But, if he can re-write the law on the gun registry, why not re-write the law on Khadr?

Will Harper amend the Youth Criminal Justice Act to say that all teenagers who went to Afghanistan in 2005 and killed a U.S. soldier cannot be sentenced, even in another country, as a young offender? Could he amend his Life Means Life Act — which is not even close to being law yet — to retroactively apply to anyone named Omar Ahmed Khadr so he can never be released from prison unless Stephen Harper personally says it’s okay?

Information Commissioner Suzanne Legault recently pointed out that had the Martin government taken Harper's tack, there would have been no investigation of Adscam and no Gomery Commission:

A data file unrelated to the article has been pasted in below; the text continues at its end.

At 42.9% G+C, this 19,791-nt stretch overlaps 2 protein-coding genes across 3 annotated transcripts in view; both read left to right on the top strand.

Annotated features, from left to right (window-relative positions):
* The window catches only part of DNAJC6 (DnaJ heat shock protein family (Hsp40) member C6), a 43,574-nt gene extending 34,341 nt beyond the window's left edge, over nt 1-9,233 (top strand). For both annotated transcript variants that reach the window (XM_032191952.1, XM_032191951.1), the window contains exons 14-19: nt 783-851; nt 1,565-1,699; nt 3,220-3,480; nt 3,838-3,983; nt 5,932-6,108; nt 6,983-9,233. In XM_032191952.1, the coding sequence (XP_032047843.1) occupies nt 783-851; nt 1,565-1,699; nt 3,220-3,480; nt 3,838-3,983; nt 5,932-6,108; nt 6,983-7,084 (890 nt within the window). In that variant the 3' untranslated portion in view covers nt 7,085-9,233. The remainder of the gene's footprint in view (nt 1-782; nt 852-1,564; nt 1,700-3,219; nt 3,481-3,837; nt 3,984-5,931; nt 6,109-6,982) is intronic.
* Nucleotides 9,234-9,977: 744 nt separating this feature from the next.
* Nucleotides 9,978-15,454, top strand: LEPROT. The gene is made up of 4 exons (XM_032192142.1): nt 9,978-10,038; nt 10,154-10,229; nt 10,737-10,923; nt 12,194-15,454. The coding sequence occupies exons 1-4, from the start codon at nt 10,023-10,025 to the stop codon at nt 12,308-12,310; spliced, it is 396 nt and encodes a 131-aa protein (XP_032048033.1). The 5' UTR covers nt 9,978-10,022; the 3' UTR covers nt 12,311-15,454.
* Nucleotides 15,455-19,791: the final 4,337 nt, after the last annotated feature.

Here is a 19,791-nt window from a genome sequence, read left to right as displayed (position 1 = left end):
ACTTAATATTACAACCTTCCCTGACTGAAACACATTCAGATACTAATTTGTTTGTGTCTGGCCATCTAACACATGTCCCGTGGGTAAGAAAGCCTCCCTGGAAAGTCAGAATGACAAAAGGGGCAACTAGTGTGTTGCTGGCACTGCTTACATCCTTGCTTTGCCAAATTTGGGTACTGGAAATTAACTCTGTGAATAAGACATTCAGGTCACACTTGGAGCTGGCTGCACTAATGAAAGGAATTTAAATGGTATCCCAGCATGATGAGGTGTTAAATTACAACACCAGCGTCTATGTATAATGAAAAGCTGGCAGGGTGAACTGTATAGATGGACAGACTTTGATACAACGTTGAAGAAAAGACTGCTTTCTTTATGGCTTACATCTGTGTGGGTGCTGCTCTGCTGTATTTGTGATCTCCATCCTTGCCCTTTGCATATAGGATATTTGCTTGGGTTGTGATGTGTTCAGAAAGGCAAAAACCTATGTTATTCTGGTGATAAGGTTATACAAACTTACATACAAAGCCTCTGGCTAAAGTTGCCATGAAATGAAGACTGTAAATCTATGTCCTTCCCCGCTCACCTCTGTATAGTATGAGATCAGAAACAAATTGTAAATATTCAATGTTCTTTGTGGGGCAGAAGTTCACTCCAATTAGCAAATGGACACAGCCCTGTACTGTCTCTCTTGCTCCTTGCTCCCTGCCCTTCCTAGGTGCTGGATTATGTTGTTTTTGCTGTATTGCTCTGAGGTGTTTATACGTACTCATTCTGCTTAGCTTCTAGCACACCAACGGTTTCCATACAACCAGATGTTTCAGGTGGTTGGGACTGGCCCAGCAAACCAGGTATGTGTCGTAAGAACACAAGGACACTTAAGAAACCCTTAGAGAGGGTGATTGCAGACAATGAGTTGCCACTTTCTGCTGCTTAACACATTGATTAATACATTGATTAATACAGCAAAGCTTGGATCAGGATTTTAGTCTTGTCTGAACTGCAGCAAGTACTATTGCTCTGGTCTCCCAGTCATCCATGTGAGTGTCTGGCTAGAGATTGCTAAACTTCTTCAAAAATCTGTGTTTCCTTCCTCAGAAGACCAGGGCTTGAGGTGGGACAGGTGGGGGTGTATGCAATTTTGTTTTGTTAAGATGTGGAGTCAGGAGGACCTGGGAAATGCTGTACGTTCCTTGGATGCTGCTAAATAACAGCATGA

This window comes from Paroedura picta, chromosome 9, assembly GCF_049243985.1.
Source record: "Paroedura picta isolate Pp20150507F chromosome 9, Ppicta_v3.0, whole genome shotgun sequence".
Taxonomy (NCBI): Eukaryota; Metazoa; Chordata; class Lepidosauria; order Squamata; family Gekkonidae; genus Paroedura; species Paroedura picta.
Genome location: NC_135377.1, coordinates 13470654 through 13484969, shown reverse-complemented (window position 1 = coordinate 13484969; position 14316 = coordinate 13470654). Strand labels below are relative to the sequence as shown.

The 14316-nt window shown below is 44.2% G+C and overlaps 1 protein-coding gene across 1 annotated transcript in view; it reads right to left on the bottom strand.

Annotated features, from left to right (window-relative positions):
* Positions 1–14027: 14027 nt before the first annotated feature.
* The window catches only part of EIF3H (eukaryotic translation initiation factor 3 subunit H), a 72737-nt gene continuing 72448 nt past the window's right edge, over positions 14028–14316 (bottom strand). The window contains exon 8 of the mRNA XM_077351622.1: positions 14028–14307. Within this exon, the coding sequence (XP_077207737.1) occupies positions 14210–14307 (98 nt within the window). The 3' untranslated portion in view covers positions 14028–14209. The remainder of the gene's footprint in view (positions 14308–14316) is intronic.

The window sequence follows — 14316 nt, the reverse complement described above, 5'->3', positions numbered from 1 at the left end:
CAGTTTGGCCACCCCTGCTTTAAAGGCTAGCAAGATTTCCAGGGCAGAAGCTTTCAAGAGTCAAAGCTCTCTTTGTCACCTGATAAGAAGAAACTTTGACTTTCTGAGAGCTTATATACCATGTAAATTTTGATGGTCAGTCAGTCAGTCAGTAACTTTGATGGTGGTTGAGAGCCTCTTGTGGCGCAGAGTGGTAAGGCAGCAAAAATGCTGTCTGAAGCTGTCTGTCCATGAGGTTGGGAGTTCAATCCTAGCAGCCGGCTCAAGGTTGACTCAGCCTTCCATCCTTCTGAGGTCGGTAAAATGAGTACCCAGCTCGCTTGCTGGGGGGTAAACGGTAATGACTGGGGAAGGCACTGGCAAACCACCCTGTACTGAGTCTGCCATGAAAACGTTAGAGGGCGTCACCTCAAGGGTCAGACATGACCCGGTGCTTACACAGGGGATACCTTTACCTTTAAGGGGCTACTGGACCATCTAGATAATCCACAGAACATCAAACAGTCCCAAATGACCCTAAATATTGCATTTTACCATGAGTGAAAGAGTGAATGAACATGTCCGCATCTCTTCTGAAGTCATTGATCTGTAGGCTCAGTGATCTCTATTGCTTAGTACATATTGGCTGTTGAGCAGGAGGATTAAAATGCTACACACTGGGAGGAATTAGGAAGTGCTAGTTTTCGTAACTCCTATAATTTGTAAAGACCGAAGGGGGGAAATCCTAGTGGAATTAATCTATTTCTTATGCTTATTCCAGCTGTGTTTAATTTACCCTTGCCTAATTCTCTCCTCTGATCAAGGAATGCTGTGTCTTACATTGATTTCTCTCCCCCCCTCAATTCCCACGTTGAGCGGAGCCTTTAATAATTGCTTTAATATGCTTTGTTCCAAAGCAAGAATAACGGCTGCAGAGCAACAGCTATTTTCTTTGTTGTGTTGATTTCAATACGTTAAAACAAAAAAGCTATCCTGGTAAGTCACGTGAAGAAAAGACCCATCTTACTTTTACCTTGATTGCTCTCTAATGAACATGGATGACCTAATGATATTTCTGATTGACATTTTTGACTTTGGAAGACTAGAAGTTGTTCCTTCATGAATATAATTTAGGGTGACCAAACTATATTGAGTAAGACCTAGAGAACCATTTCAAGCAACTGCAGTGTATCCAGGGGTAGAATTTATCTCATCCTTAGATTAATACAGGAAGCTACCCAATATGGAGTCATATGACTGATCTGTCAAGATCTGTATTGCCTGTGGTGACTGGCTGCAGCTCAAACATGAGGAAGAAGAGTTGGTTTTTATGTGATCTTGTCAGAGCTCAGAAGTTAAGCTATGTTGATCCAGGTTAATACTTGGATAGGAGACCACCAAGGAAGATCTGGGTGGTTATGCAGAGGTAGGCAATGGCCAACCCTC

Legault herself speculated about what the Liberals could have done a decade ago in order to eliminate the threat of the sponsorship scandal, had they been in a position to do what Harper is doing right now. “Because this could have been done, you know, to erase the authority of the auditor general in 2005 when she was investigating the sponsorship scandal,” she said.

So the man who rode to power on the sponsorship scandal is trying to make certain that Paul Martin's fate is not his own.

It's always about rigging the game.